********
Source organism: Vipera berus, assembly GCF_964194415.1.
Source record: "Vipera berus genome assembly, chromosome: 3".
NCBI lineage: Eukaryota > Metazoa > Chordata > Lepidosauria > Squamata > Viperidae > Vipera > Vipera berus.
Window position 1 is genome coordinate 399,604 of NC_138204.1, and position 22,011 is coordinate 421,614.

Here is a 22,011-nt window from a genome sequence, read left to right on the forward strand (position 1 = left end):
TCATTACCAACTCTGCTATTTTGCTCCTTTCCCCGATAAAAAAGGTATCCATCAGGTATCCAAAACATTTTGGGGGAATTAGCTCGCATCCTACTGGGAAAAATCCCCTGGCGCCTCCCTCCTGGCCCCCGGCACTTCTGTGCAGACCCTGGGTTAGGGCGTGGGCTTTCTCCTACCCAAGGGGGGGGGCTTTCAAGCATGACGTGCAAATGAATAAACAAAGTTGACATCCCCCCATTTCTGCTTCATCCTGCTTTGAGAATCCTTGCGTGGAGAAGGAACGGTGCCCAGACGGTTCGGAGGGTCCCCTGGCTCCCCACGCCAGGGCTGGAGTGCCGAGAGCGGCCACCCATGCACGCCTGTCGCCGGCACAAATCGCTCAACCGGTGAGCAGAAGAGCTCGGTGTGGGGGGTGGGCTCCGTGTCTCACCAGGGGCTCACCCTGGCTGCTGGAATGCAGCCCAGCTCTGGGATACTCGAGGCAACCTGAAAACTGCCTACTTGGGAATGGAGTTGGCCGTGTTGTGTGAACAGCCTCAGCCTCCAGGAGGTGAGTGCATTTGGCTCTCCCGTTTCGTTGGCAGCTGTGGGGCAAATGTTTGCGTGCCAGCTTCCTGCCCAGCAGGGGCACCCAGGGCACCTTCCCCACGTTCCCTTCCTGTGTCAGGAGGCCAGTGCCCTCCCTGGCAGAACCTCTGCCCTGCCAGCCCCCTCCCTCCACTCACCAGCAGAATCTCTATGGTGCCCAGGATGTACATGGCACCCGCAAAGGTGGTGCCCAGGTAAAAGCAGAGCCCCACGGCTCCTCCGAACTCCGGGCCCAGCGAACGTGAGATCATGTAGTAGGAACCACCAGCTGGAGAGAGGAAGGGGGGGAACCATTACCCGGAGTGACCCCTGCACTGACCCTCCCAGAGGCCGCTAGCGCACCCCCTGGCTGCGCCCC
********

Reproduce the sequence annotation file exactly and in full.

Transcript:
Source organism: Vipera berus, assembly GCF_964194415.1.
Source record: "Vipera berus genome assembly, chromosome: 3".
NCBI lineage: Eukaryota > Metazoa > Chordata > Lepidosauria > Squamata > Viperidae > Vipera > Vipera berus.
Window position 1 is genome coordinate 399,604 of NC_138204.1, and position 22,011 is coordinate 421,614.

Here is a 22,011-nt window from a genome sequence, read left to right on the forward strand (position 1 = left end):
TCATTACCAACTCTGCTATTTTGCTCCTTTCCCCGATAAAAAAGGTATCCATCAGGTATCCAAAACATTTTGGGGGAATTAGCTCGCATCCTACTGGGAAAAATCCCCTGGCGCCTCCCTCCTGGCCCCCGGCACTTCTGTGCAGACCCTGGGTTAGGGCGTGGGCTTTCTCCTACCCAAGGGGGGGGGCTTTCAAGCATGACGTGCAAATGAATAAACAAAGTTGACATCCCCCCATTTCTGCTTCATCCTGCTTTGAGAATCCTTGCGTGGAGAAGGAACGGTGCCCAGACGGTTCGGAGGGTCCCCTGGCTCCCCACGCCAGGGCTGGAGTGCCGAGAGCGGCCACCCATGCACGCCTGTCGCCGGCACAAATCGCTCAACCGGTGAGCAGAAGAGCTCGGTGTGGGGGGTGGGCTCCGTGTCTCACCAGGGGCTCACCCTGGCTGCTGGAATGCAGCCCAGCTCTGGGATACTCGAGGCAACCTGAAAACTGCCTACTTGGGAATGGAGTTGGCCGTGTTGTGTGAACAGCCTCAGCCTCCAGGAGGTGAGTGCATTTGGCTCTCCCGTTTCGTTGGCAGCTGTGGGGCAAATGTTTGCGTGCCAGCTTCCTGCCCAGCAGGGGCACCCAGGGCACCTTCCCCACGTTCCCTTCCTGTGTCAGGAGGCCAGTGCCCTCCCTGGCAGAACCTCTGCCCTGCCAGCCCCCTCCCTCCACTCACCAGCAGAATCTCTATGGTGCCCAGGATGTACATGGCACCCGCAAAGGTGGTGCCCAGGTAAAAGCAGAGCCCCACGGCTCCTCCGAACTCCGGGCCCAGCGAACGTGAGATCATGTAGTAGGAACCACCAGCTGGAGAGAGGAAGGGGGGGAACCATTACCCGGAGTGACCCCTGCACTGACCCTCCCAGAGGCCGCTAGCGCACCCCCTGGCTGCGCCCC